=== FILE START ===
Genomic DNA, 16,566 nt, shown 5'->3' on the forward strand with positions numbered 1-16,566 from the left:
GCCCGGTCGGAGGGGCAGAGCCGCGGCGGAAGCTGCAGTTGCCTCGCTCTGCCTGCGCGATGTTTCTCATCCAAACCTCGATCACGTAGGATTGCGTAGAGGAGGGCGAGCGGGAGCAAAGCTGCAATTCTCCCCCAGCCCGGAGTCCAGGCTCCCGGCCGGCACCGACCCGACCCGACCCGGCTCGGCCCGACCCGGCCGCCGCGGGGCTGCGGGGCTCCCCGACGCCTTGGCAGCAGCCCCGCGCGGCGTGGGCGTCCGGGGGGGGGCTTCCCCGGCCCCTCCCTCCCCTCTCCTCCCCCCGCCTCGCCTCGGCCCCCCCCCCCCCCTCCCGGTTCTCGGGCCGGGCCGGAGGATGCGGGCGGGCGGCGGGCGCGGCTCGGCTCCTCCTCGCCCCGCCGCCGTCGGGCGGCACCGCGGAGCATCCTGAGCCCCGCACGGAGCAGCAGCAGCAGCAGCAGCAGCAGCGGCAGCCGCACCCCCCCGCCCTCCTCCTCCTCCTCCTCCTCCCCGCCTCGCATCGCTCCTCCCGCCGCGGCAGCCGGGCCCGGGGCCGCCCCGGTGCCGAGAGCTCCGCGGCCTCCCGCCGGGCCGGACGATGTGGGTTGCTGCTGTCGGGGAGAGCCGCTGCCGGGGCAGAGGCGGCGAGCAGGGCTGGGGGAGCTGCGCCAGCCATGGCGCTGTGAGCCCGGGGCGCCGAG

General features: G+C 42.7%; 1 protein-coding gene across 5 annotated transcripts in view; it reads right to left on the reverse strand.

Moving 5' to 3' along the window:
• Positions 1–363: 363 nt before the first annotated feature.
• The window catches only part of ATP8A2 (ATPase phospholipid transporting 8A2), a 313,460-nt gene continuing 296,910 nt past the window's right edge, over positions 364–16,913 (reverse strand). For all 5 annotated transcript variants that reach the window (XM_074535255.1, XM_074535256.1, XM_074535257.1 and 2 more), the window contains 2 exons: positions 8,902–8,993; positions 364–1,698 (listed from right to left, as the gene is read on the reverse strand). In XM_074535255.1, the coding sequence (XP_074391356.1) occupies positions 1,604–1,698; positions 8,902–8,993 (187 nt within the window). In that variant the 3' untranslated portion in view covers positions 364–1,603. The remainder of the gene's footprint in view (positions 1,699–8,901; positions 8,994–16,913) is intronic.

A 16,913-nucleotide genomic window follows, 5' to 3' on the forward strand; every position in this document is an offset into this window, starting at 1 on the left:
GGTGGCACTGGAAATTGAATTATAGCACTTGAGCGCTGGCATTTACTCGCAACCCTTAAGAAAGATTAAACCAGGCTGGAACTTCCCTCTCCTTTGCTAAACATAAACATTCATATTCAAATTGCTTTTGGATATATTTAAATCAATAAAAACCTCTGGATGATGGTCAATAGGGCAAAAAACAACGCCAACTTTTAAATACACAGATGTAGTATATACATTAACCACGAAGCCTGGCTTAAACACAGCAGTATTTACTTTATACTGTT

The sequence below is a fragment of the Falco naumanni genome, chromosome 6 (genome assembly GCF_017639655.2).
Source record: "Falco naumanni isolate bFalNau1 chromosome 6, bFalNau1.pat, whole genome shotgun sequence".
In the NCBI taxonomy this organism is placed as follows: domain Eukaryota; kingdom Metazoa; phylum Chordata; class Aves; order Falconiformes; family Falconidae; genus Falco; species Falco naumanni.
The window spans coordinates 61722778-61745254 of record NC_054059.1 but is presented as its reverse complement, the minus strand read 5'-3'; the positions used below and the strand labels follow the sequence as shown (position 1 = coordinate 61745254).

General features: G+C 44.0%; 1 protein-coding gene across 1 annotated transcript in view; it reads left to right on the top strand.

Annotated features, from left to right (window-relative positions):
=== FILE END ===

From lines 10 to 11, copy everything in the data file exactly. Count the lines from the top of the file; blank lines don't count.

Source record: "Falco naumanni isolate bFalNau1 chromosome 6, bFalNau1.pat, whole genome shotgun sequence".
In the NCBI taxonomy this organism is placed as follows: domain Eukaryota; kingdom Metazoa; phylum Chordata; class Aves; order Falconiformes; family Falconidae; genus Falco; species Falco naumanni.